May 3, 2016
FOR IMMEDIATE RELEASE
CONTACT: Jill Rosen
Four Johns Hopkins University faculty members are among the new scholars elected to the National Academy of Sciences today in recognition of their “distinguished and continuing achievements in original research.”
The Academy chose 84 new members and 21 foreign associates from 14 countries. Those from Johns Hopkins are:
Andrew J. Cherlin, the Benjamin H. Griswold III Professor of Public Policy professor of public policy in the Department of Sociology, studies the sociology of families and public policy and has examined marriage and divorce, children’s well-being, intergenerational relations, family policy, and welfare policy. His most recent book is Labor’s Love Lost: The Rise and Fall of the Working-Class Family in America. Previously, he wrote The Marriage-Go-Round: The State of Marriage and the Family Today, and served as the principal investigator of the “Three-City Study,” an interdisciplinary study of low-income children and their caregivers in the post-welfare-reform era.
Timothy M. Heckman, the Dr. A. Hermann Pfund Professor and chairman of the Department of Physics & Astronomy, whose research has focused on the evolution of galaxies and supermassive black holes. He has authored or co-authored over 600 scholarly publications which have been cited over 28,000 times. Heckman currently chairs the Pan-STARRS1 Board, is a member of the Committee on Astronomy & Astrophysics of the National Academy of Sciences, is a member of the Space Telescope Institute Council and the James Webb Space Telescope Advisory Committee, and serves as the Johns Hopkins representative on the Subaru Prime Focus Spectrograph Steering Committee.
Kenneth W. Kinzler, professor of oncology and co-director of The Ludwig Center at Johns Hopkins Sidney Kimmel Comprehensive Cancer Center, has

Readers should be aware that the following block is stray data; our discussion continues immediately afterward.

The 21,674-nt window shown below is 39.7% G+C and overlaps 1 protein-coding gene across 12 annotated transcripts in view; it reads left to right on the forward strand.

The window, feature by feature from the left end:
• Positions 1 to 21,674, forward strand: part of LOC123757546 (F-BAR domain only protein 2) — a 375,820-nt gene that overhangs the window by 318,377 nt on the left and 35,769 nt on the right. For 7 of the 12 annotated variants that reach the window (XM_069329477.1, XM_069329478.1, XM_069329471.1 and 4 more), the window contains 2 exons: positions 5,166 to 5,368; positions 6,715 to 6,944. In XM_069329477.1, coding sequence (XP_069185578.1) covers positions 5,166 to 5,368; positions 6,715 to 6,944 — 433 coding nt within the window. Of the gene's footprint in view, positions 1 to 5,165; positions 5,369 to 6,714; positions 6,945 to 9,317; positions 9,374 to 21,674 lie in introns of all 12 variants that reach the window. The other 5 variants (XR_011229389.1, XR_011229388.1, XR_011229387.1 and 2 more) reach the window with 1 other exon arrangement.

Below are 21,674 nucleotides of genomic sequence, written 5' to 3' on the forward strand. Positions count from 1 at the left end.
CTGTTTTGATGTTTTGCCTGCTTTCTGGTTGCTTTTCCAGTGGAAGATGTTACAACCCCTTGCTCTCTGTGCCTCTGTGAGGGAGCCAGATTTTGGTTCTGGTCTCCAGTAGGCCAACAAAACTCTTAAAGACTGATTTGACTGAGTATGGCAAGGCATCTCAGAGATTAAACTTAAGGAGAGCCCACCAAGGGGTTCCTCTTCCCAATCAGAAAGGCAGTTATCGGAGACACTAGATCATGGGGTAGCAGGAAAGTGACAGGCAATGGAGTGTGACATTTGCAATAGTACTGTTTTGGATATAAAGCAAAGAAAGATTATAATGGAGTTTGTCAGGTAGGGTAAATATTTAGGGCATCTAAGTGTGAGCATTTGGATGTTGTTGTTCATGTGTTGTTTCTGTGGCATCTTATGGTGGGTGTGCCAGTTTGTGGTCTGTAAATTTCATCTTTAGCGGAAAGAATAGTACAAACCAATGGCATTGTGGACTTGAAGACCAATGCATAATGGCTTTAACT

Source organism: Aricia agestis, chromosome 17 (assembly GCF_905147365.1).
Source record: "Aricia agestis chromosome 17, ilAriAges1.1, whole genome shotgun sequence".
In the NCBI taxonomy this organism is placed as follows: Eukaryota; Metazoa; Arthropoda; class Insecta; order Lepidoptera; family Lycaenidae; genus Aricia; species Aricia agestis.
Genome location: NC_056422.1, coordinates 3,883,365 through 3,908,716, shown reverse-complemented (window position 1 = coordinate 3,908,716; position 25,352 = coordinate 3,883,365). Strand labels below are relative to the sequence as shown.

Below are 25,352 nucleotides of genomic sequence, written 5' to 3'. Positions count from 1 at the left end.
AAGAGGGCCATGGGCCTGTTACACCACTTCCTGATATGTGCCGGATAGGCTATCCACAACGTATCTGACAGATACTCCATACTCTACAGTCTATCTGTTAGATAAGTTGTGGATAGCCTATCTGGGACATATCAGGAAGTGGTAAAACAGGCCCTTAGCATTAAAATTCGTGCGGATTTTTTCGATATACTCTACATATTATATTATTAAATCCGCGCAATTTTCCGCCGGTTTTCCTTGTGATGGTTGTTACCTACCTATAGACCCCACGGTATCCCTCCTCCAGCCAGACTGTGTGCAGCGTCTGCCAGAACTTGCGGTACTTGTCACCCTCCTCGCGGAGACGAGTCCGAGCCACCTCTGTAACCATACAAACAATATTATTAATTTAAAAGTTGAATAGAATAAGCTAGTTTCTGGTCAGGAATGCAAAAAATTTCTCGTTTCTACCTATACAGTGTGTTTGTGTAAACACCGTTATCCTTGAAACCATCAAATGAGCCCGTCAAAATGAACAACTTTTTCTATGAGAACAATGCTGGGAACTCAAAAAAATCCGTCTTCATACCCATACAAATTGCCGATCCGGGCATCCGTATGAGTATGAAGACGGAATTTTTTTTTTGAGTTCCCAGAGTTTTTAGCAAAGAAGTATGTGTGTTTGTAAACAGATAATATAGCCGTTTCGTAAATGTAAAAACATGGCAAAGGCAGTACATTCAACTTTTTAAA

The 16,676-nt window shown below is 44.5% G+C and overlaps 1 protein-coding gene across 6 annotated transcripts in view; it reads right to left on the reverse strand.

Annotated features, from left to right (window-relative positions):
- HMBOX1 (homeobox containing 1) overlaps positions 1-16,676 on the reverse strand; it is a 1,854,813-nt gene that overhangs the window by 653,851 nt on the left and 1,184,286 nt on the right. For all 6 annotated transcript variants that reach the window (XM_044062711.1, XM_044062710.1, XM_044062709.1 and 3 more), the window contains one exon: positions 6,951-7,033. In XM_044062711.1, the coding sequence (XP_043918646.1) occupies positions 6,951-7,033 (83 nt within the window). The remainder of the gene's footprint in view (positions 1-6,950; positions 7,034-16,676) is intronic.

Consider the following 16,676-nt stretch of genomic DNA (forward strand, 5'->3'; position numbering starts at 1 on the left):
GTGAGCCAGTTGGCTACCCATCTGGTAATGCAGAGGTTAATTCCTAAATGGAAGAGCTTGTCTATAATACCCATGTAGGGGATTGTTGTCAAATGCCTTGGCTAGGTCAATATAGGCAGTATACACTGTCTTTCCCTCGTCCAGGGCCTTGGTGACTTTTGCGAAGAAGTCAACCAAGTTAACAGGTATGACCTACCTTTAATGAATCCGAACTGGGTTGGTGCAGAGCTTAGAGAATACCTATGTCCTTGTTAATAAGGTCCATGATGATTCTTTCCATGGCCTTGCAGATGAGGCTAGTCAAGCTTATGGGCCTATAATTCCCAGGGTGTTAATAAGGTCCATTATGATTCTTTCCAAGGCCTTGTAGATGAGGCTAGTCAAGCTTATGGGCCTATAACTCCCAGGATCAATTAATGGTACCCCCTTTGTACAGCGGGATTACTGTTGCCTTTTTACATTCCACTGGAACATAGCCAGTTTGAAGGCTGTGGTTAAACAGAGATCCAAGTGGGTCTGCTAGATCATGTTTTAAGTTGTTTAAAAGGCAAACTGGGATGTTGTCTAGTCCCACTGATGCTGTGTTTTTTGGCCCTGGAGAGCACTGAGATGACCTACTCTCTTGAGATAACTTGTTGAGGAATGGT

been recognized for his role in uncovering the genetic alterations linked to the initiation of colon cancer, one of the most common cancers worldwide; the development of novel approaches for the molecular analysis of cancer, including the study of a cancer’s “transcriptome,” referring to all of the genes that are “turned on,” or transcribed, at a particular point in time; and more recently, for his role in deciphering the genetic blueprints of many types of cancer.
Geraldine Seydoux, investigator at the Howard Hughes Medical Institute and professor in the Department of Molecular Biology and Genetics. She is being recognized for her fundamental contributions to the study of early embryo development in the worm Caenorhabditis elegans (C. elegans). In particular, Seydoux studies how single-celled embryos determine polarity—which “end” will become the head or tail of an organism since this is related to how egg and sperm precursor cells are distinguished from the rest of the body’s cells.
Seydoux and her team found that polarity is established by a structure brought into an egg by the sperm. They also discovered that, in early egg and sperm precursor cells, genes are not actively read to create proteins. Both observations have since been made in other animals, as well.
The election of Cherlin, Heckman, Kinzler, and Seydoux brings the total number of living NAS members from Johns Hopkins to 33.
The National Academy of Sciences is a private, nonprofit institution that was established under a congressional charter signed by President Abraham Lincoln in 1863. It recognizes achievement in science by election to membership, and—with the National Academy of Engineering, Institute of Medicine, and National Research Council—provides science, technology, and health policy advice to the federal government and other organizations.
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